common context in which they work together, for example a chat room, a 
widget space, a Google Wave, etc., from which a Jabber ID for the PubSub 
node can be automatically derived. Or they would have to negotiate the 
Jabber ID of the Publish-Subscribe node they use for remote event 
exchange, which is not quite user friendly. This of course makes the 
whole thing more complex than the single-user, single-browser variant. 
We have discussed various options in our project.
>
> It would be good to have some common answers to these issues.
I'd be glad to be part of the discussion!

Best regards,

     Dominik
>
> S
>
> On 9 Aug 2011, at 18:42, Zhenhua (Gerald) Guo wrote:
>
>> Dominik,
>>   We are also considering implementing inter-widget communication
>> framework in RAVE. Your work in ROLE is interesting and I will look
>> into it definitely.
>>
>> Gerald
>>
>> On Mon, Aug 8, 2011 at 1:56 AM, Dominik Renzel
>> <renzel@dbis.rwth-aachen.de>  wrote:
>>> Dear all,
>>>
>>> this is indeed quite interesting. In the context of the ROLE project, we are
>>> developing an interwidget communication library that realizes both local and
>>> remote forms (local via HTML5 PostMessage, remote via XMPP PubSub) and uses
>>> the Google Android schema for intents as the event payload format. This
>>> works quite well, and was thought to enable communication between widgets
>>> and native Android applications in future...
>>>
>>> Best regards,
>>>
>>>     Dominik
>>>
>>>
>>> Am 05.08.2011 15:44, schrieb Scott Wilson:
>>>> On 5 Aug 2011, at 13:32, Ross Gardler wrote:
>>>>
>>>>> In addition to the article below there is an Apache licensed cross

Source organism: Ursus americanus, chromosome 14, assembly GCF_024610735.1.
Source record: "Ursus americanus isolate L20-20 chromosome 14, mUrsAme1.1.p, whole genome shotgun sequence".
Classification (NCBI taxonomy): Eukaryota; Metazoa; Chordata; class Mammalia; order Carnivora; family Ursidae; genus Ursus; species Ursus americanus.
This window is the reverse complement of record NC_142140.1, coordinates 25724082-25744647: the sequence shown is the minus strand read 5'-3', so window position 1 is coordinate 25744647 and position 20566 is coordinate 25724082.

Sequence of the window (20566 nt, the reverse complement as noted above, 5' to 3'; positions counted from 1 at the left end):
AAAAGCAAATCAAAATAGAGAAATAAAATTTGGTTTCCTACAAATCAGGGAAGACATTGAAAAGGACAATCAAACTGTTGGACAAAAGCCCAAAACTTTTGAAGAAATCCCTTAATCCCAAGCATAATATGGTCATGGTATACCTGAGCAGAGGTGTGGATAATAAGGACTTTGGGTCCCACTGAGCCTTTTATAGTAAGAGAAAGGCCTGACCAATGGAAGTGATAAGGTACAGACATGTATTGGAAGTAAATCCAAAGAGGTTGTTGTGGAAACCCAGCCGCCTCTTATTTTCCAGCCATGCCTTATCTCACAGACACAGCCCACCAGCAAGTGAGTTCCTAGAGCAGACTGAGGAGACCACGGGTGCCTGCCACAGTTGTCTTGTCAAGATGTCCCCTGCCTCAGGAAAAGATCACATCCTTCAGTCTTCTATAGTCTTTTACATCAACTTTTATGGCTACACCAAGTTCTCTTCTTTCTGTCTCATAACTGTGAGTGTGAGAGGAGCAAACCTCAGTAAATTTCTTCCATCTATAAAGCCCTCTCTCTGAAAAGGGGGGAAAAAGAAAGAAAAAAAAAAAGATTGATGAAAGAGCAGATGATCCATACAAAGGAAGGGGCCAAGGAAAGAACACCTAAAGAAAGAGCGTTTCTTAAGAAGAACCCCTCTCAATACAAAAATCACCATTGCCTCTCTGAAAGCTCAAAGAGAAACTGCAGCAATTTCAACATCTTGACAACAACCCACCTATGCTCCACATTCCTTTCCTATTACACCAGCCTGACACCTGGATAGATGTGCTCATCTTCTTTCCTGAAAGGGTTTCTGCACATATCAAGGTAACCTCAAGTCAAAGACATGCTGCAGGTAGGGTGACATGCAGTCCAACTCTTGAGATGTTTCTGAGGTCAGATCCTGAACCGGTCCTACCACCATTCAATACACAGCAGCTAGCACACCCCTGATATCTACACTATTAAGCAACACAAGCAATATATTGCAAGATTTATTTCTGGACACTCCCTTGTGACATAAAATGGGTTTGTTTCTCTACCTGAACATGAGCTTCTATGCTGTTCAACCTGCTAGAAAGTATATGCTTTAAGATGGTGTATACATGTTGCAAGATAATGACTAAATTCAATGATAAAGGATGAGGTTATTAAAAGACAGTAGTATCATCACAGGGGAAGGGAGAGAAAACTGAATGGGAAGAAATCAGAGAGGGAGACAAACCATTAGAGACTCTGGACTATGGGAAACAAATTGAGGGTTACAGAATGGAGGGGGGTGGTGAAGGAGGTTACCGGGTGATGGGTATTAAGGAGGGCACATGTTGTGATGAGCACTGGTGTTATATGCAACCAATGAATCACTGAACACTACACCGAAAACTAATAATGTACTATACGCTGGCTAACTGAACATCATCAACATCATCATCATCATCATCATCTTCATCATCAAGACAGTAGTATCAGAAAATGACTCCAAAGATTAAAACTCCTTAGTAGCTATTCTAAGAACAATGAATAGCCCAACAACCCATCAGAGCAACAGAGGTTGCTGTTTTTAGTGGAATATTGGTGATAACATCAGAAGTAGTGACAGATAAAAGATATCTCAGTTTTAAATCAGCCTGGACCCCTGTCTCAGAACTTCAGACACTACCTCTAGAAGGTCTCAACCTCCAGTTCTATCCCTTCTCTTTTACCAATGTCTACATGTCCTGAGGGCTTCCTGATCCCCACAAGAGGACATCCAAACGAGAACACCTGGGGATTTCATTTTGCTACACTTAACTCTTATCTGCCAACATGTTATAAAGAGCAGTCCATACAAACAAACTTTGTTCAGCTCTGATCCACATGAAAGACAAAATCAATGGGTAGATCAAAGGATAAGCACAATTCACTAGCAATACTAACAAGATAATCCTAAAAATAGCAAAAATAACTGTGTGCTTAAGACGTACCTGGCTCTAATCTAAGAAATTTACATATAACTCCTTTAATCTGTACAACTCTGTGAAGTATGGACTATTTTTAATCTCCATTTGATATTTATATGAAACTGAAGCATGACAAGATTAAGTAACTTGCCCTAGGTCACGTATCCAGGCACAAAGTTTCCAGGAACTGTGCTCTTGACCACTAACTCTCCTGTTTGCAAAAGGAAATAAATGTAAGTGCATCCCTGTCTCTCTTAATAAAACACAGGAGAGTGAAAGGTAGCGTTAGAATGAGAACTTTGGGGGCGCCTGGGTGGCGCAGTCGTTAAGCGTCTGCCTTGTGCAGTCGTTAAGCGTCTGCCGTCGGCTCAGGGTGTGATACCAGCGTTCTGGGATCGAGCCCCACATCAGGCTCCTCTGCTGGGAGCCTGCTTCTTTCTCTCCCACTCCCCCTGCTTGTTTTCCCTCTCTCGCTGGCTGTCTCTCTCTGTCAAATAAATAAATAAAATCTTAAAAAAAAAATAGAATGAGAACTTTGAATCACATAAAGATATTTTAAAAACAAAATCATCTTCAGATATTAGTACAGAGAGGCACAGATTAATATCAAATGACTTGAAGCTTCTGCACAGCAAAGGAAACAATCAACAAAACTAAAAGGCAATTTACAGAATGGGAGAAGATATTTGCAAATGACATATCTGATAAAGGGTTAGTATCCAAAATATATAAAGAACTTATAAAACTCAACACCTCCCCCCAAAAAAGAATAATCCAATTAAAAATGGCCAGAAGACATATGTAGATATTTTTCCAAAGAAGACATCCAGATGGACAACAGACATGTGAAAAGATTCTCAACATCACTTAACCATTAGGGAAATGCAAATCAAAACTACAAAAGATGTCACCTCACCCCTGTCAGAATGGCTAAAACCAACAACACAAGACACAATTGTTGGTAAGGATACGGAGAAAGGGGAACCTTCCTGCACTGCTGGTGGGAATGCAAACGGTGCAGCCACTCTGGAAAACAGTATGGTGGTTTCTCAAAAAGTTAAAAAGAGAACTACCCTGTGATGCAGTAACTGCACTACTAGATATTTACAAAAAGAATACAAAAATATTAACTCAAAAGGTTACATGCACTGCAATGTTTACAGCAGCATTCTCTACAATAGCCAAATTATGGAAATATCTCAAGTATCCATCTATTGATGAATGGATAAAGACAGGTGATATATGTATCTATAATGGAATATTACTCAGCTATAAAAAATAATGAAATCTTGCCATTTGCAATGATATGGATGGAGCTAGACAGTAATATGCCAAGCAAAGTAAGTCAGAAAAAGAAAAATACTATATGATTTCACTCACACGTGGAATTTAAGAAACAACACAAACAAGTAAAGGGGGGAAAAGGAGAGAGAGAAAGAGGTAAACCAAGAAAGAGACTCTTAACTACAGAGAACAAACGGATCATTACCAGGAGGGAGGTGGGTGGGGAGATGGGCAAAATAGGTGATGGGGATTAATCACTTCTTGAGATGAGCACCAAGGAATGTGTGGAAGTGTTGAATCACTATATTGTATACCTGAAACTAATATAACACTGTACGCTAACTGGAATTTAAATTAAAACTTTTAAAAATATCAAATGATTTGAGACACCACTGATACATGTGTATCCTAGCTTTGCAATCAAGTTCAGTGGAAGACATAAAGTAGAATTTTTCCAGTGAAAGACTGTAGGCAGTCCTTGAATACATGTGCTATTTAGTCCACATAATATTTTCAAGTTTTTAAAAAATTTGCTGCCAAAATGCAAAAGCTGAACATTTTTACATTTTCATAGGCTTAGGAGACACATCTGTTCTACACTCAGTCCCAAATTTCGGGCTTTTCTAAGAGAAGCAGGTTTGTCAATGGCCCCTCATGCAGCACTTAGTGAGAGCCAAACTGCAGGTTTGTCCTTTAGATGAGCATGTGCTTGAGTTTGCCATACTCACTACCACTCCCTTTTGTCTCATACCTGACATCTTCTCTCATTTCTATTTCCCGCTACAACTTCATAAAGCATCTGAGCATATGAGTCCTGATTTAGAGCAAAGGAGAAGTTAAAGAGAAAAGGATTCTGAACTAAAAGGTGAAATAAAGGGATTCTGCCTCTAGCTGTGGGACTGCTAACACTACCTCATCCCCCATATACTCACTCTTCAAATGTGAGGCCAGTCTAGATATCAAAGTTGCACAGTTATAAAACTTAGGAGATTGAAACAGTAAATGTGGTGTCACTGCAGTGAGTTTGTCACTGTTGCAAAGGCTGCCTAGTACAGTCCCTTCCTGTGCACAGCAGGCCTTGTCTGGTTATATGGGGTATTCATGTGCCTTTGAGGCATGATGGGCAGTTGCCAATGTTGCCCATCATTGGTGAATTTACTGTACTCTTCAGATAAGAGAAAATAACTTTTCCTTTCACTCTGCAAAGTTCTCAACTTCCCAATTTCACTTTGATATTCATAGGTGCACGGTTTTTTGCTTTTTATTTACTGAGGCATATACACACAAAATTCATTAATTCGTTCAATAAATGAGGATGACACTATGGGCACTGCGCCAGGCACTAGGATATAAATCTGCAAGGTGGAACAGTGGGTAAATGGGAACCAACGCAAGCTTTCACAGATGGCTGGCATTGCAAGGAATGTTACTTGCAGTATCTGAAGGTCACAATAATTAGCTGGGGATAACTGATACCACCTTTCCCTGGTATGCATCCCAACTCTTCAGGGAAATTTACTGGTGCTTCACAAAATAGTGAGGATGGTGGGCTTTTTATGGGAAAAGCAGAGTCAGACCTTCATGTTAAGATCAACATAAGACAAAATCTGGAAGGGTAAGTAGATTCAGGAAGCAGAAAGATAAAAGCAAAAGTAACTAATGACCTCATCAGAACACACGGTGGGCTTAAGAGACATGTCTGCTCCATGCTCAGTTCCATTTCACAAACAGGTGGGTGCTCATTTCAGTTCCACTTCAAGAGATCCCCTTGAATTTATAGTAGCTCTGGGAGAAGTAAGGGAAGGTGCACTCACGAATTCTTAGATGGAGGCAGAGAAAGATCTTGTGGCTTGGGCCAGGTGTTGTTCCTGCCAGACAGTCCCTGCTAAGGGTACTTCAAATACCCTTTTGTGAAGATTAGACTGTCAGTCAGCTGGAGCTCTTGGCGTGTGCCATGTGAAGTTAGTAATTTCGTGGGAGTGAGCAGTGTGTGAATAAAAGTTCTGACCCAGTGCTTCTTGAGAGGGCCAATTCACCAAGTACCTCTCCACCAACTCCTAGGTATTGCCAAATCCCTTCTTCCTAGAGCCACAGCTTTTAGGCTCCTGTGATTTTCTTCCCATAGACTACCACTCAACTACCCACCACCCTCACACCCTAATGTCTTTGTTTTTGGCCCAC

>>>>> platform javascript library at
>>>>> https://github.com/PaulKinlan/webintents
>>>>>
>>>> This looks really interesting - though I'm not sure where the registry of
>>>> providers for each user lives?
>>>>
>>>> Paul and I have been working on a dynamic service binding mechanism for
>>>> widgets using a backend service registry and some selection logic - for
>>>> example for identifying which SMS sending API to use (e.g. direct through
>>>> phone device API, or via server-side SMS gateway). However, putting the user
>>>> in control of selecting providers for services may be a better idea,
>>>> especially if this takes off.
>>>>
>>>> I wonder if it removes the need for oAuth in some cases?
>>>>
>>>>> ---------- Forwarded message ----------
>>>>> From: Steve Lee<slee@opendirective.com>
>>>>> Date: 5 August 2011 11:07
>>>>> Subject: [raveincontext-dev] Google and Mozilla working on web intents
>>>>> To: raveincontext-dev@googlegroups.com
>>>>>
>>>>>
>>>>>
>>>>> http://techcrunch.com/2011/08/04/google-announces-plans-to-bake-android-like-web-intents-into-chrome/
>>>>>
>>>>> This should be really powerful for widget interactions
>>>>>
>>>>> Details: here
>>>>>
>>>>> http://webintents.org/
>>>>>
>>>>> Steve
>>>>>
>>>>>
>>>>>
>>>>> --
>>>>> Ross Gardler (@rgardler)
>>>>> Programme Leader (Open Development)
>>>>> OpenDirective http://opendirective.com
>>>